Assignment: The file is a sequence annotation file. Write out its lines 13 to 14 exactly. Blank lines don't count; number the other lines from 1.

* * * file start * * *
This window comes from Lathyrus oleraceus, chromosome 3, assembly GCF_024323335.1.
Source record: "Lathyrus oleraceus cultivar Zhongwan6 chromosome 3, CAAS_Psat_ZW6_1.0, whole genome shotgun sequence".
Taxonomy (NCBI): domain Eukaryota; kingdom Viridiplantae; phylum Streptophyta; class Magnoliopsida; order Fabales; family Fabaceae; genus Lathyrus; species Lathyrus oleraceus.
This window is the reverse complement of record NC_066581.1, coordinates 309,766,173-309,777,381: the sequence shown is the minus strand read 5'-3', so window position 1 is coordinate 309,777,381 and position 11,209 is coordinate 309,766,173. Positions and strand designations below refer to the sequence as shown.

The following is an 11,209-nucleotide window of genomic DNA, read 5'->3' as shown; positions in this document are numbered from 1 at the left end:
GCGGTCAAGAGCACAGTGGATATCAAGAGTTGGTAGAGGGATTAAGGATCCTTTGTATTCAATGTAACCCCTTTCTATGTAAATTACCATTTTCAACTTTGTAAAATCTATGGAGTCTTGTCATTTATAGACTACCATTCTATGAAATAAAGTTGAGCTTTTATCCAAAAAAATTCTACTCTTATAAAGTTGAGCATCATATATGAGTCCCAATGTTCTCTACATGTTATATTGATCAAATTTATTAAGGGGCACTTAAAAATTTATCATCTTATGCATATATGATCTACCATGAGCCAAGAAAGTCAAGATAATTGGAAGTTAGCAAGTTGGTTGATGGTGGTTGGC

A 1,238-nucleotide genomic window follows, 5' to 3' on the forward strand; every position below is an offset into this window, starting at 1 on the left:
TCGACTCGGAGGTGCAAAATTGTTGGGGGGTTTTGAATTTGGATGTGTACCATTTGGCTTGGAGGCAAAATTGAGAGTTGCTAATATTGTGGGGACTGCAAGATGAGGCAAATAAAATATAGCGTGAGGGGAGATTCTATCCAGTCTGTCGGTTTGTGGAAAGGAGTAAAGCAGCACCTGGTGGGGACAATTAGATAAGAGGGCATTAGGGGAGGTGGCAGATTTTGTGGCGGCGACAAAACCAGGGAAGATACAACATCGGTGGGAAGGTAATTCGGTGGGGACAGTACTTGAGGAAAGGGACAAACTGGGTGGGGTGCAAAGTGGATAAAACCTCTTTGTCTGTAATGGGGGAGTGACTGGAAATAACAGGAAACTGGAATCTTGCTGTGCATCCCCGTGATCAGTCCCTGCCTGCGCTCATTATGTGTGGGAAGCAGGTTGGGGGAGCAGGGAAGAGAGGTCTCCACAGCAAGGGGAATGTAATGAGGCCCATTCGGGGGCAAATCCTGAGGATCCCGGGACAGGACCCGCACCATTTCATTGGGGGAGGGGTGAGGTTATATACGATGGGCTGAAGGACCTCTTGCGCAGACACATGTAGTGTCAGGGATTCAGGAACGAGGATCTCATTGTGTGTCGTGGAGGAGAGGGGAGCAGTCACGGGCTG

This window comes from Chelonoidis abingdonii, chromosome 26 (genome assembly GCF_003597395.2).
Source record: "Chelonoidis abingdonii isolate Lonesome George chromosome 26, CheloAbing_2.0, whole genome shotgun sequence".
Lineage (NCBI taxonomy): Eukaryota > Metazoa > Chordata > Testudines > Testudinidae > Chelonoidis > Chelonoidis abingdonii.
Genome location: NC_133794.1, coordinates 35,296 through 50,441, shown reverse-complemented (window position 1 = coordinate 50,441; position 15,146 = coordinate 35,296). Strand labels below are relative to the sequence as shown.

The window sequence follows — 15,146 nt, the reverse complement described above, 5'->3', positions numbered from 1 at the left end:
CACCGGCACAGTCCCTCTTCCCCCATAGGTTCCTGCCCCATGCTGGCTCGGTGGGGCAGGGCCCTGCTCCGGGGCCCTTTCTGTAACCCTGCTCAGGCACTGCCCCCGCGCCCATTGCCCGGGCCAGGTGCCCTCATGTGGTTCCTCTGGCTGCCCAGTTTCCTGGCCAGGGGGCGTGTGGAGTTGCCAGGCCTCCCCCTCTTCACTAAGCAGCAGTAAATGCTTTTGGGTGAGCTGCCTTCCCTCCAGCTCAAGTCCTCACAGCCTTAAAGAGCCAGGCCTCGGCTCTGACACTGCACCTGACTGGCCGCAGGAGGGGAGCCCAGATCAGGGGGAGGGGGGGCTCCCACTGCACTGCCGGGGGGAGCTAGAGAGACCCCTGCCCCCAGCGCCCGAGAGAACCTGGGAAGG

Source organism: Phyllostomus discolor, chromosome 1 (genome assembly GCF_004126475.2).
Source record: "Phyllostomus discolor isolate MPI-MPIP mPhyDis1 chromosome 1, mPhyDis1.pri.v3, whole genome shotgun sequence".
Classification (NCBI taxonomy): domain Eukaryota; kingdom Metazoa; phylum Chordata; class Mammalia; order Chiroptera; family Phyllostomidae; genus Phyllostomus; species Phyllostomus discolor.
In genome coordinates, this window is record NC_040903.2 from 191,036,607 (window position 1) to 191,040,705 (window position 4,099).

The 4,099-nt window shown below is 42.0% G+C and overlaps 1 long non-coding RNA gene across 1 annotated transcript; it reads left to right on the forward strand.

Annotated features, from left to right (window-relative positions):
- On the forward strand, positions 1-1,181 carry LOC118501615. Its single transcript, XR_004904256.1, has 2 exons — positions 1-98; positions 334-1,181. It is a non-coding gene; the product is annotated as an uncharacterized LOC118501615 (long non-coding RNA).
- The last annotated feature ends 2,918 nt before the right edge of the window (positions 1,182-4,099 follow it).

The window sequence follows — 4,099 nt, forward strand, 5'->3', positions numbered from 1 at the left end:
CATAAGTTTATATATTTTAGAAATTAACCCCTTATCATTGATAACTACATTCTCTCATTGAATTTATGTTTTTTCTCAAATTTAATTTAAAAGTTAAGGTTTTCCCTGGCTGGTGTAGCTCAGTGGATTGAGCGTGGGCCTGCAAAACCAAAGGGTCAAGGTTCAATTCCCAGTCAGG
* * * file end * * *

The window sequence follows — 15,146 nt, the reverse complement described above, 5'->3', positions numbered from 1 at the left end:
CACCGGCACAGTCCCTCTTCCCCCATAGGTTCCTGCCCCATGCTGGCTCGGTGGGGCAGGGCCCTGCTCCGGGGCCCTTTCTGTAACCCTGCTCAGGCACTGCCCCCGCGCCCATTGCCCGGGCCAGGTGCCCTCATGTGGTTCCTCTGGCTGCCCAGTTTCCTGGCCAGGGGGCGTGTGGAGTTGCCAGGCCTCCCCCTCTTCACTAAGCAGCAGTAAATGCTTTTGGGTGAGCTGCCTTCCCTCCAGCTCAAGTCCTCACAGCCTTAAAGAGCCAGGCCTCGGCTCTGACACTGCACCTGACTGGCCGCAGGAGGGGAGCCCAGATCAGGGGGAGGGGGGGCTCCCACTGCACTGCCGGGGGGAGCTAGAGAGACCCCTGCCCCCAGCGCCCGAGAGAACCTGGGAAGG